The number of indebted French people reached a historically low-level last year, according to the latest report of the Observatory of credits to households *. In 2013, only 47.6% had a loan (27.5 million households), 1% less than in 2012, which was already a year in sharp decline. After five consecutive years of decline (52.8% held a loan in 2008), the share of indebted households falls to a new level since 1989, when the observatory was created.
With the crisis, households have mainly reduced their consumption expenditure. Only 26.6% of them had consumer credit (27.6% in 2012). This is also the lowest rate in 25 years! “Households have abandoned all or part of their projects,” says economics professor Michel Mouillart, author of the study. They have thus subscribed to fewer car loans (-3.6% since 2009, ie between 900,000 and 950,000 car loans less). Now very cautious, the majority of households (93.6%) go into debt to finance often-needed capital expenditure (improvements to housing, cars, household appliances).
The Lagarde law, which since 2010 regulates consumer credit and in particular revolving credit, also continues to produce effects. Only 5.4% of households had store cards compared to 9.6% in 2008. The number of loans granted at the point of sale also declined (5.9% in 2013, compared to 7.2% in 2008).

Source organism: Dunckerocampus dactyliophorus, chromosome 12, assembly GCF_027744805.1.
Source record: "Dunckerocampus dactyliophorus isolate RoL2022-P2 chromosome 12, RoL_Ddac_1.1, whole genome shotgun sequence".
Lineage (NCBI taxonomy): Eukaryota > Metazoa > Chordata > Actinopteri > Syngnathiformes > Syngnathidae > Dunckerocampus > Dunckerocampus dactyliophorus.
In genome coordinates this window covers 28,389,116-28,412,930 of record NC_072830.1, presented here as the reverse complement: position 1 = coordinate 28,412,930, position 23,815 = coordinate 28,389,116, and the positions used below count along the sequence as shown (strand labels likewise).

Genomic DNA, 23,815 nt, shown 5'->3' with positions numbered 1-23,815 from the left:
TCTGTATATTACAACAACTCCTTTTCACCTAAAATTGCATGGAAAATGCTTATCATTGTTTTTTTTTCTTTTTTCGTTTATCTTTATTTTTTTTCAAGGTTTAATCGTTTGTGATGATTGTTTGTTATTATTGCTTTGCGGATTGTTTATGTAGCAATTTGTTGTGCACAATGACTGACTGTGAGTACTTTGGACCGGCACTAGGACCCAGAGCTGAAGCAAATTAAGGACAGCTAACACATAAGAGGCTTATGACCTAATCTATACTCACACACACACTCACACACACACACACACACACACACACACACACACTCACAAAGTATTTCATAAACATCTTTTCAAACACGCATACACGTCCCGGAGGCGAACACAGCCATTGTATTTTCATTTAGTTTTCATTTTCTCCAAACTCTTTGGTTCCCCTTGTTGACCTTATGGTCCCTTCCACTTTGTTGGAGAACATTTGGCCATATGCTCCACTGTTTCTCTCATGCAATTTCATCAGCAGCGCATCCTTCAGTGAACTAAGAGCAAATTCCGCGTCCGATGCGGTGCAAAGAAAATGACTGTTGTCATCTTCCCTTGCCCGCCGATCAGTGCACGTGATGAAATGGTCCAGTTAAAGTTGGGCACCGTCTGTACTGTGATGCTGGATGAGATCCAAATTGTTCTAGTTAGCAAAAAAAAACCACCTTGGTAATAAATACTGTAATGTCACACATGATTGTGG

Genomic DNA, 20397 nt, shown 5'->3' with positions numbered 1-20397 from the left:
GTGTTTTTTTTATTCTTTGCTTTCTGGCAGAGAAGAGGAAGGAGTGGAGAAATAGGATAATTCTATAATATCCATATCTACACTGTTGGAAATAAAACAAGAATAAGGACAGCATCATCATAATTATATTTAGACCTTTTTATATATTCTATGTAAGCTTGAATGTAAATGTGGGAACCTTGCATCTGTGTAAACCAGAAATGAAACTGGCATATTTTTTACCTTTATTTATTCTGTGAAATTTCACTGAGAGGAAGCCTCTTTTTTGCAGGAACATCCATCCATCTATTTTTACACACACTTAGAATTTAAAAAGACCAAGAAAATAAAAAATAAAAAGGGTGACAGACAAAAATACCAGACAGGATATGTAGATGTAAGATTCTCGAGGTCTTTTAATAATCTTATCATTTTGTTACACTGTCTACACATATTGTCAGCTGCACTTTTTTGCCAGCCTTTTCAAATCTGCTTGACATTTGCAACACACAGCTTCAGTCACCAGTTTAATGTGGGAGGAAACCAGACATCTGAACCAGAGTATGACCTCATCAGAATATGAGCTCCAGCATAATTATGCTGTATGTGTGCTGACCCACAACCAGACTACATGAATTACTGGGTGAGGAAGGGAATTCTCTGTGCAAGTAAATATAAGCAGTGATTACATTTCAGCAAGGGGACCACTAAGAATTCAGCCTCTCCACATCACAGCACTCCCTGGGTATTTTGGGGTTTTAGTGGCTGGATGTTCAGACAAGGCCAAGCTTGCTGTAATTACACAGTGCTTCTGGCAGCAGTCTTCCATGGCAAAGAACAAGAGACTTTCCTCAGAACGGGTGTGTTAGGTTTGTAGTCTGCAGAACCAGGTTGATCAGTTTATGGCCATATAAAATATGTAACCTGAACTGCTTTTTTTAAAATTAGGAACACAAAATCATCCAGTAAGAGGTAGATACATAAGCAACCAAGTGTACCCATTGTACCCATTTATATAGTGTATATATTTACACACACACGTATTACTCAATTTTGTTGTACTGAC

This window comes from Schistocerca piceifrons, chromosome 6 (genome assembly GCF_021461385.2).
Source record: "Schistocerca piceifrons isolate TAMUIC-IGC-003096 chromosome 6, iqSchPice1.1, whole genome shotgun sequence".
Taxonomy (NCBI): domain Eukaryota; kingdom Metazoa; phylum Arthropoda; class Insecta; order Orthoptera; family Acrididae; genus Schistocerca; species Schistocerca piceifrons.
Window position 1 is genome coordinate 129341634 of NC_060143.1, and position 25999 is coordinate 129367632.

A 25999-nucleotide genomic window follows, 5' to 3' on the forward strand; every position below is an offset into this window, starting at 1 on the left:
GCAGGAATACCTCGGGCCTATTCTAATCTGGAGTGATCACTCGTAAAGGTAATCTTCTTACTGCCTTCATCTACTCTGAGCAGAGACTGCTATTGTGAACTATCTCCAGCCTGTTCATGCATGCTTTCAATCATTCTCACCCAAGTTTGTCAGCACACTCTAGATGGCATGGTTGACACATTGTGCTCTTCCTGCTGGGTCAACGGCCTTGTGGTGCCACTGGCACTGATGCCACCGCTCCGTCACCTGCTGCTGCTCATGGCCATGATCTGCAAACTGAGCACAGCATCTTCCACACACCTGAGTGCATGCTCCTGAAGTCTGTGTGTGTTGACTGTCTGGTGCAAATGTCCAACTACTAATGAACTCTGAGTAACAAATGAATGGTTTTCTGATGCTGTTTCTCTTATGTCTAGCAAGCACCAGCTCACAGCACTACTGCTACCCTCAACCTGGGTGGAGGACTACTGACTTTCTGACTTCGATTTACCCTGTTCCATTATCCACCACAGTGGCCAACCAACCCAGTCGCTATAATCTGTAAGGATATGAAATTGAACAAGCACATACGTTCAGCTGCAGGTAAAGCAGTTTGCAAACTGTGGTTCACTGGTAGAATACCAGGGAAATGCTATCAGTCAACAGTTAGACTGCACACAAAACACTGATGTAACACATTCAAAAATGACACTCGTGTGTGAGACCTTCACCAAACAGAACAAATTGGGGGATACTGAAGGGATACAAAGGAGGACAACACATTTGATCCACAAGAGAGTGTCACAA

Given the slowdown in the housing market, only 31% of households repaid loans last year (31.4% in 2012). “The decline in credit rates and longer borrowing times have probably avoided the market deteriorating further,” said Michel Mouillart. Taking advantage of historically favorable credit conditions, the French have often borrowed larger amounts to become owners.
However, 2014 looks set for the moment under better auspices. A little more confident in the future, households are planning to make more use of credit this year. In detail, 4.5% plan to take out a mortgage in the next six months (+ 0.4% compared to the end of 2012) and 3.9% to subscribe a consumer credit (+ 0.4% ). But this timid improvement will not help to restore the levels of six or seven years ago. Especially since the crisis is still pregnant. And “households seem to have changed their practice of using consumer credit, forced it is true by the new regulations,” notes the study.